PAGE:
Chris Curtis visually spices up events through GoVision

by / Friday, 09 December 2011 / Published in Feature Articles

by Mark Miller (Flower Mound News Connection)

Next time you visit Cowboys Stadium, the New Years’ Eve celebration in downtown Dallas or a local music festival, check out the large video screens. Chances are they were created by Flower Mound resident Chris Curtis and his company.

GoVision jumbo event video produces, transports and displays mobile and modular screens of various shapes and sizes at about 400 annual events at nationwide venues large and small. They feature mobile units in three sizes: 19′ x 33′ called GoBigger, the mid-level 9′ x 16′ GoBig and the smaller 9′ x 12′ GoTron. Modular units run 3′ x 4′ and can be hooked together for any size.

Curtis and his 20 employees have worked from their specially-built facilities just west of Interstate 35E on FM 407 in Argyle since January 2010 after being located in Keller. They have provided screens and production services for everything from Highland Village’s Red, White and Blue Festival, sports venues including marathons, golf tournaments, the NCAA Final Four and the plazas outside Cowboys Stadium and Rangers Ballpark in Arlington, the last two presidential inaugurations and the George W. Bush Presidential Center groundbreaking.

“What’s cool about this has been the LED (light-emitting diode) technology,” said Curtis, a Flower Mound resident for the past 13 years who serves as GoVision president. “I get involved with what’s hot and in the news.”

Curtis, who admits he’s more of a sales and marketing person than technician, started his company in 2002. The Iowa native came to Texas to study journalism at Texas Christian University and remained in the Dallas-Fort Worth area after graduation. He worked for various companies and later owned a piece of Screenworks, a company similar to GoVision, which he sold in 1998.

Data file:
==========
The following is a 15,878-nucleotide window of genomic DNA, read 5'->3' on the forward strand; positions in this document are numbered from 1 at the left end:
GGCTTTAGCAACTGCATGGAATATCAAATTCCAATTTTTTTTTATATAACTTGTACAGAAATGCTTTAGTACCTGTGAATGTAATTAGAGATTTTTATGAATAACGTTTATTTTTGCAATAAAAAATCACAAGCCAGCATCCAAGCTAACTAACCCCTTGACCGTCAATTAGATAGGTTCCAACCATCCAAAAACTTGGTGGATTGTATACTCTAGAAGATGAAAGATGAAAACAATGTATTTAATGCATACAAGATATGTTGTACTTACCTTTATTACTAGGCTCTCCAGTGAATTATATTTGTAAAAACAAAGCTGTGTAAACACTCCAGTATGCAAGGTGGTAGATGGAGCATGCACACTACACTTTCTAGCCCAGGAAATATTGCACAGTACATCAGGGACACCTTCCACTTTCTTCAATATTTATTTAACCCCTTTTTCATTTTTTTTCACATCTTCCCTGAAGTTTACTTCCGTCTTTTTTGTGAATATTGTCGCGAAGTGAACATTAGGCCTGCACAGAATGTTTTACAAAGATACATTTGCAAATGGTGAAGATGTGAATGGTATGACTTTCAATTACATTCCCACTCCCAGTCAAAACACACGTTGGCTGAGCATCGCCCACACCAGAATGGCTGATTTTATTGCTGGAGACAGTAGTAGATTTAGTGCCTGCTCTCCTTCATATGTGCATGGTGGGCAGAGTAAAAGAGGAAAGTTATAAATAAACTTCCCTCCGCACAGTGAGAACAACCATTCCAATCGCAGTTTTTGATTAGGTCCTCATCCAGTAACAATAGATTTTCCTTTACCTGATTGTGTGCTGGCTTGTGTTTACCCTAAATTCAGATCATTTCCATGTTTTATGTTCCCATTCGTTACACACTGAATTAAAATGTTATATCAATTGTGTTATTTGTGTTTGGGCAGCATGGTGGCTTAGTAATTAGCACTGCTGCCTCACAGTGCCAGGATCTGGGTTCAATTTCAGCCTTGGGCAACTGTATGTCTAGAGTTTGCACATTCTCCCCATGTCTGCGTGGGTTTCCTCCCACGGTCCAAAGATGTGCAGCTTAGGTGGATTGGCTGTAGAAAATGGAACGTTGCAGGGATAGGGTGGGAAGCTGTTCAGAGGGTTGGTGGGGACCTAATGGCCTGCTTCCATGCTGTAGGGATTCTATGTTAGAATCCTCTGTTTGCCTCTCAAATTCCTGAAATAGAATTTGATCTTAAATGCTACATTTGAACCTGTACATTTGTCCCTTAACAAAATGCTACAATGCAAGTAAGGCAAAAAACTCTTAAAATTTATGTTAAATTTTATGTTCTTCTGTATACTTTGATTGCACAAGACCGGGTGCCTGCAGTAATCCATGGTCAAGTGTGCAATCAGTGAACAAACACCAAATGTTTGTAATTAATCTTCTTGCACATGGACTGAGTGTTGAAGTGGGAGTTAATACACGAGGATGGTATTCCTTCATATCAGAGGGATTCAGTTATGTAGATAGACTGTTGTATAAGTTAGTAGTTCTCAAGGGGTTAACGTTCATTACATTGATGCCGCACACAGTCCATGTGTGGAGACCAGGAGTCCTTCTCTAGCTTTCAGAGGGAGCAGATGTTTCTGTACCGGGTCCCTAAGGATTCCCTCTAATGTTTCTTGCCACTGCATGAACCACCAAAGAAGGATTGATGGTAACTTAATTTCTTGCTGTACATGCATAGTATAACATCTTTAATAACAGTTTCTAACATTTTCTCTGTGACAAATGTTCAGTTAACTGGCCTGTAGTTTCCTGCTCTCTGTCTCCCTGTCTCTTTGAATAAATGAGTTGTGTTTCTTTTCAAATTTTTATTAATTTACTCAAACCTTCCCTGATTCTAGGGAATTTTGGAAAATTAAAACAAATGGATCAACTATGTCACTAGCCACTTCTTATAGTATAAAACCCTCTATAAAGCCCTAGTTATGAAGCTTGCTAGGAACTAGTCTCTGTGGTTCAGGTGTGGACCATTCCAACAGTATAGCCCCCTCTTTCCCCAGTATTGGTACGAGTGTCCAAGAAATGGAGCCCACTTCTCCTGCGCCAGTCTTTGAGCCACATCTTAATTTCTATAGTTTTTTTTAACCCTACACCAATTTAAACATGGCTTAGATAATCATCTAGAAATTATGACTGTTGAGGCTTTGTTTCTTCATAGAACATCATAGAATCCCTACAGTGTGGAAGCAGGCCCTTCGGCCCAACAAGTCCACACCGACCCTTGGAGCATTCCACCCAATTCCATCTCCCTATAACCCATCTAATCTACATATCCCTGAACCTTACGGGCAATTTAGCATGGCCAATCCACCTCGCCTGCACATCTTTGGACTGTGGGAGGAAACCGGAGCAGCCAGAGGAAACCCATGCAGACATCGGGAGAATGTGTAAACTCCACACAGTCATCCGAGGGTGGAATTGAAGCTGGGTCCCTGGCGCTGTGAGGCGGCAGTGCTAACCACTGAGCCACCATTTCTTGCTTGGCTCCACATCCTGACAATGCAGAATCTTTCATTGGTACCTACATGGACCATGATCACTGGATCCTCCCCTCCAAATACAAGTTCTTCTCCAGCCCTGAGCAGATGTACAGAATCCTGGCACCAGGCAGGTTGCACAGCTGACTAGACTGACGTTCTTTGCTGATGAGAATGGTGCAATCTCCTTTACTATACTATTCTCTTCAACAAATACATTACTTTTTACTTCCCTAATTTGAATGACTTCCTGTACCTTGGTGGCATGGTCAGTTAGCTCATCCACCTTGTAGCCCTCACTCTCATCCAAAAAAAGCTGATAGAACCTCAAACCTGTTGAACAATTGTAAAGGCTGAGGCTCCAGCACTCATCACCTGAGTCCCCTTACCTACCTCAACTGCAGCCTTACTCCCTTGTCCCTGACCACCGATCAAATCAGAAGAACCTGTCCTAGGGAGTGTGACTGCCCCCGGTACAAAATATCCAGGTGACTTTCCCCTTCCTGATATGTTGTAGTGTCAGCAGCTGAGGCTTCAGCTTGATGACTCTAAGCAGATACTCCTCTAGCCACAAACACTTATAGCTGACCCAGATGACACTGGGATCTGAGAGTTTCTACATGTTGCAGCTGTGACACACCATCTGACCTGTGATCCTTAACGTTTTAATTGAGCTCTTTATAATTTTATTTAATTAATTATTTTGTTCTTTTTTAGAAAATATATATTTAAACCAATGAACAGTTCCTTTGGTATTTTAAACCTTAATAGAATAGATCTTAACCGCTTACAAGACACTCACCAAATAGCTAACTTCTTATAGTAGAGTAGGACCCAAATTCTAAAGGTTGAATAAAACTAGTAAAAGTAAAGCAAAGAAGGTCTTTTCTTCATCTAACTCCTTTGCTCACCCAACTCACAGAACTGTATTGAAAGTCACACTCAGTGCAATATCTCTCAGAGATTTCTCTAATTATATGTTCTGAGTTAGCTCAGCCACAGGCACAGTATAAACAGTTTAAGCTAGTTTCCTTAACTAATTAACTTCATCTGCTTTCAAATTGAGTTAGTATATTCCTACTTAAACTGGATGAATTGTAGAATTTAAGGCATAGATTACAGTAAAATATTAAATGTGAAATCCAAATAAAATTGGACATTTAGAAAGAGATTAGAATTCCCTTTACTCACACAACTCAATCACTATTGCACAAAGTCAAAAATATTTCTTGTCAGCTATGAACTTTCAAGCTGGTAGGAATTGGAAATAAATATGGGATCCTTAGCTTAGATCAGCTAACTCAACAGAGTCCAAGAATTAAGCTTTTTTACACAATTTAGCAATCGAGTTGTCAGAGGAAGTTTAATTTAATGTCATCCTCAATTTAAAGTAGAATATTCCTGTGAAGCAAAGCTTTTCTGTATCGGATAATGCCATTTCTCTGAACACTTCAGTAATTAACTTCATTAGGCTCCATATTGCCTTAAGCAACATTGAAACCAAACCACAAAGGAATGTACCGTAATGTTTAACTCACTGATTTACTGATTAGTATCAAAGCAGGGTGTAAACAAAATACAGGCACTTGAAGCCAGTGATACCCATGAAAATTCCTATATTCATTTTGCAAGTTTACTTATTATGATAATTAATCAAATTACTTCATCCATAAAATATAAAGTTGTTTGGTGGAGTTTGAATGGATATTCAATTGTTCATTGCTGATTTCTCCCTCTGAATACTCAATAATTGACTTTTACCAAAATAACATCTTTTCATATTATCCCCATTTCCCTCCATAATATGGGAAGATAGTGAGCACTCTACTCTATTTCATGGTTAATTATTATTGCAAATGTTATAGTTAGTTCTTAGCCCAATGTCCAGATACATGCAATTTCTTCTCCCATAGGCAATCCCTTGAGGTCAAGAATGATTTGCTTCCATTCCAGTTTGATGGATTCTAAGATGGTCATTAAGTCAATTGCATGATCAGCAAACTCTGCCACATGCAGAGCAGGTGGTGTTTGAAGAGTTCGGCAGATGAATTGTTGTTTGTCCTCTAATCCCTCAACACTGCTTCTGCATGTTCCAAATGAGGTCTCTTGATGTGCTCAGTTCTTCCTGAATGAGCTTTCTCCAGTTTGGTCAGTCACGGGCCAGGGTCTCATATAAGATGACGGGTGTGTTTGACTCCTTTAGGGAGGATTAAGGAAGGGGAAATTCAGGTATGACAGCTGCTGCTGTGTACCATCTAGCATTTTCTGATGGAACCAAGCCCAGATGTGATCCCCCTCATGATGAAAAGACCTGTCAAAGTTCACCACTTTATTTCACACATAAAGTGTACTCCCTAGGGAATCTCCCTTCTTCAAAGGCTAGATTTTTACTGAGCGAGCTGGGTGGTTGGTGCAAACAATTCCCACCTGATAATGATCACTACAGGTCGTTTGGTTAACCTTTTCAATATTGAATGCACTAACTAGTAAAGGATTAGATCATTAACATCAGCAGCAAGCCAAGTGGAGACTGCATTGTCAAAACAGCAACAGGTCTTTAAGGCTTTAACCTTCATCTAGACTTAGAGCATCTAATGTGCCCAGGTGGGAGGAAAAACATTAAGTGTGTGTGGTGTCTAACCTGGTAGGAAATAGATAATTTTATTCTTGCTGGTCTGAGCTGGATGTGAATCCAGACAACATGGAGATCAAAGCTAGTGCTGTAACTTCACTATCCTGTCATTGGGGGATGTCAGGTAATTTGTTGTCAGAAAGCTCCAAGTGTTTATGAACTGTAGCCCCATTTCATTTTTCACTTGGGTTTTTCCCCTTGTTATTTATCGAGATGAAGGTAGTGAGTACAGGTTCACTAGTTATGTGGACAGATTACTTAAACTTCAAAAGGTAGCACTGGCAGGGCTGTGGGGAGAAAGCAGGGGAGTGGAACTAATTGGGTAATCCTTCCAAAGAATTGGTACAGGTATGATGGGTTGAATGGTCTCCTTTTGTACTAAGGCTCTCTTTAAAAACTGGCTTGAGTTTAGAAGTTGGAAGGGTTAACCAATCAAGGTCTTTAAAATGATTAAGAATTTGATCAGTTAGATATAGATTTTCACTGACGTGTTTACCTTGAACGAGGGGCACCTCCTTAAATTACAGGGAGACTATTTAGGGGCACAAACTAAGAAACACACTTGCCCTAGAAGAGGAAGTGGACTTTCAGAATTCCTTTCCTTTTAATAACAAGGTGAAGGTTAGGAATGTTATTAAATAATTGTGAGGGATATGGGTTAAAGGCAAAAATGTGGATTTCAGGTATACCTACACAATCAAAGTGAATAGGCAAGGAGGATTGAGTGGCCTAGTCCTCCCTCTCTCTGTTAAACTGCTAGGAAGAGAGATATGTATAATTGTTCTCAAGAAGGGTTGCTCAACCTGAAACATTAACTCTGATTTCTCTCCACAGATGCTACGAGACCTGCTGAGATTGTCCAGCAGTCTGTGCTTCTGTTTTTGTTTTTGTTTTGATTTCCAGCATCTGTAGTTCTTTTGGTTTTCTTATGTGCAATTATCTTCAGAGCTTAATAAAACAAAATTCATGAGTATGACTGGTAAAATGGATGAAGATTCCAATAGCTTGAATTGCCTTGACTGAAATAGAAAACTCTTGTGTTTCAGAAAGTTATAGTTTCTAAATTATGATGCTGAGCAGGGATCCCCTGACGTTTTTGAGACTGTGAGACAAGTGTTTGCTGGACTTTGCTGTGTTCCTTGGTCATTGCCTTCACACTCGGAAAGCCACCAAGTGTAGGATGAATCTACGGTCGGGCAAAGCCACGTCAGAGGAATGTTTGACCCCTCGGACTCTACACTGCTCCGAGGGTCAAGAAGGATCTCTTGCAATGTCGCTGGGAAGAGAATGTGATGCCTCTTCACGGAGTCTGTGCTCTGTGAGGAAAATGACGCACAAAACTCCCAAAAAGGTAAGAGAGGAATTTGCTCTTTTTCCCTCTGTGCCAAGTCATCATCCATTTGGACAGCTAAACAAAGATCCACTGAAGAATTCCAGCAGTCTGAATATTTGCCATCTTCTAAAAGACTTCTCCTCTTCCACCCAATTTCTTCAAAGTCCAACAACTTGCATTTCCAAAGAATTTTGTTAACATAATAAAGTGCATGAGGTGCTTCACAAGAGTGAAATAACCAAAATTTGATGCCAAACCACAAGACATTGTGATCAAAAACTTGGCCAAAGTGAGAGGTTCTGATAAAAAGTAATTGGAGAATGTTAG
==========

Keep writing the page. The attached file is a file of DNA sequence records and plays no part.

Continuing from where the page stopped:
“At that time it was a different business,” he said. “I believe they still are the biggest in the business.”

While at Screenworks, he traveled to Japan to learn about then-emerging LED technology such as the Sony JumboTron. He helped use what he learned at events like the 1994 men’s World Cup soccer tournament.”

“We are a pioneer in the business,” he said. “We built the first portable JumboTron while at Screenworks.”

Among the units GoVision has produced are one of the largest portable screens ever built (60-feet high) for the Boy Scouts Association of America’s 100th anniversary celebration and among the widest screens (128 feet) for a national aviation show, both in 2010.

“When we started the equipment was extremely expensive,” Curtis said. “Only the biggest events could afford it. In 2000 the technology changed to LED at one-fourth of the cost and it lasts five times longer. In the rental business you never use up that.”

“What used to cost $3 million and last two years now costs $750,000 and lasts 10 years. That’s why you have the proliferation of signs at high school events.”

Curtis lives near the Tour 18 golf course with his wife and four children after moving to Flower Mound from Carrollton.

“At the time we were in the stage where we could have lived anywhere but we kept coming back to Flower Mound,” he said. “It was the trees and hills. We wanted to get out a bit and being a Midwesterner. I liked hills and trees.

“We like that kind of rural lifestyle and the influx of stores and restaurants. We really love it.”

Curtis also has really loved some of GoVision’s more recent productions. On Nov. 11, there was the Carrier Classic basketball game between North Carolina and Michigan State on USS Carl Vinson in San Diego harbor. Two weeks later there was the Cowboys’ Thanksgiving Day halftime show featuring singers Enrique Iglesias and Pitbull.

It’s events like these that explain why Curtis truly enjoys his work.

“It’s the closest a short, fat guy is going to get to show business,” he said.

(from Flower Mound News Connection 12/09/2011)

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